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Abū-Mansūr Qatrān-i Tabrīzī (1009-1072), , was a royal Iranian poet.

Originating from Shadi-abad near Tabrizmarker (in Iranian Azarbaijan), he was the most famous panegyrist of his time in Iranmarker. His full name according to an old manuscript handwritten by the famous poet Anvari Abivardi (529 Hijra about 60 years after the passing away of Qatran) is Abu Mansur Qatran al-Jili al-Azerbaijani. The Al-Jili would identify his ancestry from Gilan while he himself was born in Shadiabad. He also identifies himself as part of the Dehqan class.

According to Jan Rypka: “He sings the praise of some thirty patrons. His work has aroused the interest of historians, for in many cases Qatran has perpetuated the names of members of regional dynasties in Azerbayjan and the Caucus region that would have otherwise fallen in oblivion. His best qasidas were written in his last period, where he expressed gratitude to the prince of Ganja, the Shaddadid Fadlun, for the numerous gifts that were still recollected by the famous Jami (d. 1492). Qatran’s poetry follows in the wake of the poets of Khurasan and makes an unforced use of the rhetorical embellishment. He is even one of the first after Farrukhi to try his hand at the Qasida-i Masnu’i, ‘particular artificial qasida’".

According to Jan Rypka: When Nasir Khusraw visited Azarbayjan in 1046, Qatran requested to him to explain some of the most difficult passages in the divan of Munjik and Daqiqi that were written in “Persian”, i.e. according Chr. Shaffer, in the Persian of Khurasan, a language that he, as a Western Persian, might not be expected to understand, in contrast to the guest from Khurasan.

Kasravi is of the opinion that the text of the Safar-nama has here been corrupted because Qatran, though he spoke Iranian Adhari (the old Iranic language of Azerbaijan before the advent of Oghuz Turks) was fully acquainted with (Khurasani dialect of) Persian, as his Divan shows.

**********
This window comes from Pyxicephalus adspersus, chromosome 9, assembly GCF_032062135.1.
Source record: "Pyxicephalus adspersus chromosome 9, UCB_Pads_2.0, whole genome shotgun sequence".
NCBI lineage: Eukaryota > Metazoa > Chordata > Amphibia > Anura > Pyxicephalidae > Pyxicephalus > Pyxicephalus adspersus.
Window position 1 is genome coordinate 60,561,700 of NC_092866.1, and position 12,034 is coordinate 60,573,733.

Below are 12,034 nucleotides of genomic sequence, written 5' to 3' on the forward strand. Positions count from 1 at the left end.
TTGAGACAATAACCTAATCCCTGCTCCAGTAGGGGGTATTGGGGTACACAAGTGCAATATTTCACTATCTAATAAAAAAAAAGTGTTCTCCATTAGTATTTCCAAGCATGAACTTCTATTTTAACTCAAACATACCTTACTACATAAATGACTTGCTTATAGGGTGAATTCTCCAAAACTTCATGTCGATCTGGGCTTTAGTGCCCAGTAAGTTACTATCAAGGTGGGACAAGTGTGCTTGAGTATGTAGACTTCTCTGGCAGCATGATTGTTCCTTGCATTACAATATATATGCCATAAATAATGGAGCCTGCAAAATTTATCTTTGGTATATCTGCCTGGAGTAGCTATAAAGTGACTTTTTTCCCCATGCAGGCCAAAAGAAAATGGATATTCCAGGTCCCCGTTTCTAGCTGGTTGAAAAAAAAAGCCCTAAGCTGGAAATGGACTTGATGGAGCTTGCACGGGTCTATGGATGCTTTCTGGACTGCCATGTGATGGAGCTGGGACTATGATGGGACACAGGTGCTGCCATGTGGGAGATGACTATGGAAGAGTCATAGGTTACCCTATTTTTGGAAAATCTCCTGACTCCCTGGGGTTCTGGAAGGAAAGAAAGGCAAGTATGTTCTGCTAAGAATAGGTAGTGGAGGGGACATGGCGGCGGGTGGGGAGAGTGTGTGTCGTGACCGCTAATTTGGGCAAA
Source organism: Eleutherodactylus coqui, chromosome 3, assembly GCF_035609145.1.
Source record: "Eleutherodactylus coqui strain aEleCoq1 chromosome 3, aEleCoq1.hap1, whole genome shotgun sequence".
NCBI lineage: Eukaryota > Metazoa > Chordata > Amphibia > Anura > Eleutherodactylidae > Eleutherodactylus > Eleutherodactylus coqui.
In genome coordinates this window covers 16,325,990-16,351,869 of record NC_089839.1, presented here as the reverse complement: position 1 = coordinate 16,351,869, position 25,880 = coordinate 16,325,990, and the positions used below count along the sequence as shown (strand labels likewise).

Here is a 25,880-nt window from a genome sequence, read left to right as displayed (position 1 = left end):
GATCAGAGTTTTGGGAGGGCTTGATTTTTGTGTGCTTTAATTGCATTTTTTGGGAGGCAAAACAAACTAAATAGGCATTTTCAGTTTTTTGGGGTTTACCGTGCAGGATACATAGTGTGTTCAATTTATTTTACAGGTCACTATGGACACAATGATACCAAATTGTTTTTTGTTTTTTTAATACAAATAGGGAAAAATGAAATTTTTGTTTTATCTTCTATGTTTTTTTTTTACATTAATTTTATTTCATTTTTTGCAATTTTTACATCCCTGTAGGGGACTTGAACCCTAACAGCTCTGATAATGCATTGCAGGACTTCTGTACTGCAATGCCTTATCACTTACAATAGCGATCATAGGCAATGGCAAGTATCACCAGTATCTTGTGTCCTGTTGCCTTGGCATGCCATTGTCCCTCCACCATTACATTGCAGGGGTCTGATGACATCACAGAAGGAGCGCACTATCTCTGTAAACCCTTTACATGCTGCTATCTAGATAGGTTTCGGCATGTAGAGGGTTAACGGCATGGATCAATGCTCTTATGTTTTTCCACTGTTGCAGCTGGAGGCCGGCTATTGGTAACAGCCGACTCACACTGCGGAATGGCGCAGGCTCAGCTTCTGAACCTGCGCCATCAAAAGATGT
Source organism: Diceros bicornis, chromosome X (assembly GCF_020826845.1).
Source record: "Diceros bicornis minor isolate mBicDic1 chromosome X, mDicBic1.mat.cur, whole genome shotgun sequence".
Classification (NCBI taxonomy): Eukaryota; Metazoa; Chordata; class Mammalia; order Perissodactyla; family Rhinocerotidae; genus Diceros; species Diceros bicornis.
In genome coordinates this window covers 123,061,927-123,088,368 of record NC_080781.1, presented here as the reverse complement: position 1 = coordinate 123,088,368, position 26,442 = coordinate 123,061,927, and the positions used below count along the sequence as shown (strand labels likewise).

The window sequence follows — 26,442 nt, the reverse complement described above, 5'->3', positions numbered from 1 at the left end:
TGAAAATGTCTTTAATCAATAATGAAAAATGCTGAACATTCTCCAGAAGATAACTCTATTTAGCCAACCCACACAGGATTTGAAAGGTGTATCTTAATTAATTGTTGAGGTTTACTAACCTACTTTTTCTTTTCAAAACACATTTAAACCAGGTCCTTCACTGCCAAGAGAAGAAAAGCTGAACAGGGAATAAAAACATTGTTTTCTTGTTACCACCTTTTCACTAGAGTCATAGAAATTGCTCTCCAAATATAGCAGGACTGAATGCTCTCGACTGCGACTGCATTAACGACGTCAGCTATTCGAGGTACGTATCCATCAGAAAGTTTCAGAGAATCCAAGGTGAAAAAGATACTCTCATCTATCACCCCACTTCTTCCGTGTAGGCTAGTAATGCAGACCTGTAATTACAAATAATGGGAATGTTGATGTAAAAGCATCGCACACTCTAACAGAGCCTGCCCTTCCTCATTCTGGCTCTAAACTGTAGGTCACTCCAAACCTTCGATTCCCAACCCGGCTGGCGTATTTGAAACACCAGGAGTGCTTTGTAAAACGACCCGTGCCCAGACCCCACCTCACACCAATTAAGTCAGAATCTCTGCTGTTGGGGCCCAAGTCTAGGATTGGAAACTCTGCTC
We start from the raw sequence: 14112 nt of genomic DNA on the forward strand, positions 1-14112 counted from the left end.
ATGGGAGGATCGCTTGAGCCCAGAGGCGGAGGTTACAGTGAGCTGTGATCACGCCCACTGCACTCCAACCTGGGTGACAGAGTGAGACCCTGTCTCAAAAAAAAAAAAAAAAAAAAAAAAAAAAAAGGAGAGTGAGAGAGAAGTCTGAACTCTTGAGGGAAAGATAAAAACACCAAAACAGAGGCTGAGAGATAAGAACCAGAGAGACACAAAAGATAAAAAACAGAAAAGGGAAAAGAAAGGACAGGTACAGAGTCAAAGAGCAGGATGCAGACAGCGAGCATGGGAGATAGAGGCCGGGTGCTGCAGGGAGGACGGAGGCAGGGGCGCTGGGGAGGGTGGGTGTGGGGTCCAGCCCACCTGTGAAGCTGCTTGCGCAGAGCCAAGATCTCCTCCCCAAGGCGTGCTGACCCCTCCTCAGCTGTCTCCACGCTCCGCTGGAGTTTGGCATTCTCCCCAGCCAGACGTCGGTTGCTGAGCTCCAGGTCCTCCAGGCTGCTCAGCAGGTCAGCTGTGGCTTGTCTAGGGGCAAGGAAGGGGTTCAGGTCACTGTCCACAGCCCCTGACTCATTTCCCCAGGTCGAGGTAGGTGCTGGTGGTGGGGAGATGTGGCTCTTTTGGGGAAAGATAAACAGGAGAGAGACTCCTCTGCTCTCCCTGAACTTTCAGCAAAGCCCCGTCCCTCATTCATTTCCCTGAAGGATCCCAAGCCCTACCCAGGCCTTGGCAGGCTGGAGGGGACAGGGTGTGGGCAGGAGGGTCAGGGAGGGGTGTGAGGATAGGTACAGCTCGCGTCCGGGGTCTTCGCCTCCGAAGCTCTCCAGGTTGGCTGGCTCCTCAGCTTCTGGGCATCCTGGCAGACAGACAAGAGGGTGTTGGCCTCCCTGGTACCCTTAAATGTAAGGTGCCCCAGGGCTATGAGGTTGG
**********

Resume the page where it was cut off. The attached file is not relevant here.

Qatran Tabrizi has an interesting couplet mentioning this fact:

Qatran’s qasidehs on the earthquake of Tabriz in 1042 CE has been much praised and is regarded as a true masterpiece (Jan Rypka, History of Iranian Literature. Reidel Publishing Company. 1968).

In his Persian divan of 3000 to 10000 couplets, Qatran praises some 30 patrons.

He is not to be confused with another Persian author: Qatran of Tirmidh, who wrote the Qaus-nama one hundred years later.

Qatran's Qasideh on the Earthquake

On the earthquake at Tabriz and an Ode to Amir Abunasr Mamlan (Shaddadid prince) and his son (fragment). This qasideh is considered one of Qatran's greatest masterpiece. Here is an English translation from the original Persian by Tom Botting:


  1. Qaṭrān Tabrīzī. Dīvān Ḥakīm Qaṭaran Tabrīzī, bi-saʻy va ihtimām Muḥammad Nakhjavānī. Tabrīz, Chāpkhānih-i Shafaq, 1333 [1954 or 5]
  2. Jan Rypka, History of Iranian Literature. Reidel Publishing Company. 1968 . ISBN 90-277-0143-1
  3. Mohammad-Amin Riahi. “Molaahezaati dar-baareye Zabaan-i Kohan Azerbaijan” (Some comments on the ancient language of Azerbaijan), ‘Itilia’at Siyasi Magazine, volume 181-182. ریاحی خویی، محمدامین، «ملاحظاتی درباره‌ی زبان كهن آذربایجان»: اطلاعات سیاسی-اقتصادی، شماره‌ی 18۱-18۲ Also available at: [1]

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